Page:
From June 5 to June 9, The Dartmouth administered an online survey of student attitudes on issues related to the Dartmouth community. Focusing only on the opinions of students on campus, the survey was only sent to members of the Class of 2018. Other students on campus were excluded. Two hundred thirty of the 1,152 students in the Class of 2018 responded, making for a 20.0 percent response rate. Using an opt-in survey such as this one does not make for a random or entirely representative sample. With that caveat in mind, what follows are the results of the survey.
African and African American studies and English professor J. Martin Favor was sentenced to 5 1/2 years in prison this morning. Favor pleaded guilty to a federal child pornography charge on March 31 and resigned from the College earlier this month.
Kalie Marsicano ’17 stepped down from her position as Panhellenic Council president at the end of spring term, citing institutional problems with the Greek system as a whole and personal reservations about perpetuating the system as reasons in an emailed statement to The Dartmouth. Vice president Lauren Huff ’17 will take her position through the end of the elected term as described in the Panhell bylaws.
The family of Alana Donohue ’18 is setting up a scholarship fund through the College in her honor. Donohue died on June 23 at home in New York City from anaphylaxis at the age of 19.
Anonymous social forum Bored at Baker is being revamped after being shut down in October of 2015 by founder Jonathan Pappas — known online as Jae Daemon. A Columbia University student, Pappas launched Bored at Butler, named after the university’s main library, in 2006 and later expanded the brand to other colleges and universities.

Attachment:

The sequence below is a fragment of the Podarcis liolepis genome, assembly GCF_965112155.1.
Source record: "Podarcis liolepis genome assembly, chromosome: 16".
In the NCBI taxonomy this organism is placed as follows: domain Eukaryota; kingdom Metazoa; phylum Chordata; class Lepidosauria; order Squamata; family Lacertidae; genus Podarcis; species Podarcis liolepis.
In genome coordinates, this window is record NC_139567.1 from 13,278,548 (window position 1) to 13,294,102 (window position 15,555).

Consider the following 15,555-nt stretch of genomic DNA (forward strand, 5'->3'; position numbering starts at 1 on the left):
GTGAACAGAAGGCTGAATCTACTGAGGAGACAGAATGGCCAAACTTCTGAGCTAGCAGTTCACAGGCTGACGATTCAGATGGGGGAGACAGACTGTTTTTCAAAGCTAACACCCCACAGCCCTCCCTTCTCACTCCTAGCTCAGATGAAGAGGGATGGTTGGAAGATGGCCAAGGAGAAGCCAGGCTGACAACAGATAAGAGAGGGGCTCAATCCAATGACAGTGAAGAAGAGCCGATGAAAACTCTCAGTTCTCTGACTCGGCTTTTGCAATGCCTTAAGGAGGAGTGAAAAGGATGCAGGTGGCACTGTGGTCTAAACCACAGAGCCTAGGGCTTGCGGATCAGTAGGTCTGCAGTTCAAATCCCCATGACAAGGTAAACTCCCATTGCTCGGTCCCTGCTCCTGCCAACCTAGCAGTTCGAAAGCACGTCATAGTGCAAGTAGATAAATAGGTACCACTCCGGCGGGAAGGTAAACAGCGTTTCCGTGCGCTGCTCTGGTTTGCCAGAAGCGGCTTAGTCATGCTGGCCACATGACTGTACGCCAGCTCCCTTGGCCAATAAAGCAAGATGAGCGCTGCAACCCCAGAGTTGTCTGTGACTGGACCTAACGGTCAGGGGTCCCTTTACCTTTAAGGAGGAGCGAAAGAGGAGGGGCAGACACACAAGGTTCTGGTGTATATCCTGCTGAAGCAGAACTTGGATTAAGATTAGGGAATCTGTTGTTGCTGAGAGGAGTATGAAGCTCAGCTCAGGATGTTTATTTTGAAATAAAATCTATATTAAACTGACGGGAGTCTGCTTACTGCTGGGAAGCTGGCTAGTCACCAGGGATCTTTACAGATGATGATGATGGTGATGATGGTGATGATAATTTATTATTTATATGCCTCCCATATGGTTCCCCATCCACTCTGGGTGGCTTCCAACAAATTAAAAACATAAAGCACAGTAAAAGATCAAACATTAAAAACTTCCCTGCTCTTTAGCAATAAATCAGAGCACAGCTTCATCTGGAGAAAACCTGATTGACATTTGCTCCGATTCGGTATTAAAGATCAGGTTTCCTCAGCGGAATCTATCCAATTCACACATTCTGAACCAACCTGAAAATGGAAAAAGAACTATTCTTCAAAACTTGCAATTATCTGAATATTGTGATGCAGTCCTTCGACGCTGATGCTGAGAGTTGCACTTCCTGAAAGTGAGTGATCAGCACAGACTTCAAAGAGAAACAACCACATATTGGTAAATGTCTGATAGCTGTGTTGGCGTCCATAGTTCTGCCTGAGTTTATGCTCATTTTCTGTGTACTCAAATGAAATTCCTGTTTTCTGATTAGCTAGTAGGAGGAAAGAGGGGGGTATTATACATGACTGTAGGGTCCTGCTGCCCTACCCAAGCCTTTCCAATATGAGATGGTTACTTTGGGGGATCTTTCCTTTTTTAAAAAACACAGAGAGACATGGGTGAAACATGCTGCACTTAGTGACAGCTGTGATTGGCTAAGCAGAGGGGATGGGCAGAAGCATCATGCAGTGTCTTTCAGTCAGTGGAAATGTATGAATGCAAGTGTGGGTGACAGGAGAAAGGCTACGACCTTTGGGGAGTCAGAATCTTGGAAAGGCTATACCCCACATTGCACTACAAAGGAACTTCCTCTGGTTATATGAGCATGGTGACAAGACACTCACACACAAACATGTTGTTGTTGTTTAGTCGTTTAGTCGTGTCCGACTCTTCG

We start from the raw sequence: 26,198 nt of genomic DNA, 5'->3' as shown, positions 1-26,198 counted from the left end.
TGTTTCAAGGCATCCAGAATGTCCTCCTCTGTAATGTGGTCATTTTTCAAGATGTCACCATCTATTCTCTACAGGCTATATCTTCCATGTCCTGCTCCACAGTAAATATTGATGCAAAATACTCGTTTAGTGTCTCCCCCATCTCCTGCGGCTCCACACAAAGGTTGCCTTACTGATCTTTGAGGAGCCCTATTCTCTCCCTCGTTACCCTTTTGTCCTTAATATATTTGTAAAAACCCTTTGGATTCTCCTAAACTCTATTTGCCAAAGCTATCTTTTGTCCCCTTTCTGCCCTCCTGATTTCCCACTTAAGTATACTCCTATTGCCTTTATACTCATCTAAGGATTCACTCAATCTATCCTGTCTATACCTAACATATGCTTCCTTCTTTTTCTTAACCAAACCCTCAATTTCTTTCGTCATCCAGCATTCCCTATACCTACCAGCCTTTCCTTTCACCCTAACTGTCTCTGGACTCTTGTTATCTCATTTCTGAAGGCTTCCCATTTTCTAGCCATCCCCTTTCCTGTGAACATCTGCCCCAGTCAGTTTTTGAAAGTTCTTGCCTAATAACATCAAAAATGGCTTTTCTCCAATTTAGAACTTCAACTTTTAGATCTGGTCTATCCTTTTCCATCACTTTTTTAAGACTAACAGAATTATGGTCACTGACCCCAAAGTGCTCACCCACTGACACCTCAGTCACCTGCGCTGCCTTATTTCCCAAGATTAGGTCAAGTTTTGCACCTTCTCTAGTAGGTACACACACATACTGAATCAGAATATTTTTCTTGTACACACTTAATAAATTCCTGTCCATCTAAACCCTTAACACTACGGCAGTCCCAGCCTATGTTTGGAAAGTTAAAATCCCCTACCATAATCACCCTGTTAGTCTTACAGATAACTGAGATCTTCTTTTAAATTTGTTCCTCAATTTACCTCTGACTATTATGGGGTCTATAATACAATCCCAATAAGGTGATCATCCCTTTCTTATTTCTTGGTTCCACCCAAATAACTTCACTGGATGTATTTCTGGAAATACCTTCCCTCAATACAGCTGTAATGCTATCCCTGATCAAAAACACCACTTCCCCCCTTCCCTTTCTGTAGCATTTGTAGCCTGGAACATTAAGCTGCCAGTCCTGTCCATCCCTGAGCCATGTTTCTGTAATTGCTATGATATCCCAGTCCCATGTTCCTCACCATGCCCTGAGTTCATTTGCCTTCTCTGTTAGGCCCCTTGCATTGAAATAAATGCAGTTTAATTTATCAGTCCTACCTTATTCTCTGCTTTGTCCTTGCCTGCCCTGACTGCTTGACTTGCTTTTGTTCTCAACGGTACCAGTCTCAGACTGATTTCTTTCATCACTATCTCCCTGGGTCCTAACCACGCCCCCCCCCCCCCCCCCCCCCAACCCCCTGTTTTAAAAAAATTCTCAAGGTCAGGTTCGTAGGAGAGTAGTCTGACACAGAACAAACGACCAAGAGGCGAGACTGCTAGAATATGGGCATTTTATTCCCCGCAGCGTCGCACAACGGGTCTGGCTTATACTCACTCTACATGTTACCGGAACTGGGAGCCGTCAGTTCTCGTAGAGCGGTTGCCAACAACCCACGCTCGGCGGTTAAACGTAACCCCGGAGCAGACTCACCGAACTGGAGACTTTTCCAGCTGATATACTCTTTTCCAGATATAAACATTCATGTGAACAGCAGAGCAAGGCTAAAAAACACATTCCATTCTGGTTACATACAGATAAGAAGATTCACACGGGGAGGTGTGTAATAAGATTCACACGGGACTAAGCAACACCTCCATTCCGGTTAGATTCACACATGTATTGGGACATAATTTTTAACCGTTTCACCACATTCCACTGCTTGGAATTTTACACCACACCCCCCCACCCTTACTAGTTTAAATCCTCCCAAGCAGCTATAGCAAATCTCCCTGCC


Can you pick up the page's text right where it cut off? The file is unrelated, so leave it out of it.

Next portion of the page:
When Hannah Carlino ’17 found herself late to class every day walking from the Thayer School of Engineering to the Life Sciences Center sophomore year, she had the idea to bring a bike-sharing service to campus. Last winter, she partnered with Nick Ford ’17 to solve this problem, and their solution will come to life this fall. Fifty bikes at eight different stations will arrive on campus in early September, via bike-sharing company Zagster. Students and other community members will be able to rent the bikes using a phone app, though pricing is currently unknown.
For Alana Donohue ’18, life was about making those around her as happy as they could be. Friends and family said that Donohue strove to put a smile on everyone’s face, an effort that came from her kindness and lively spirit.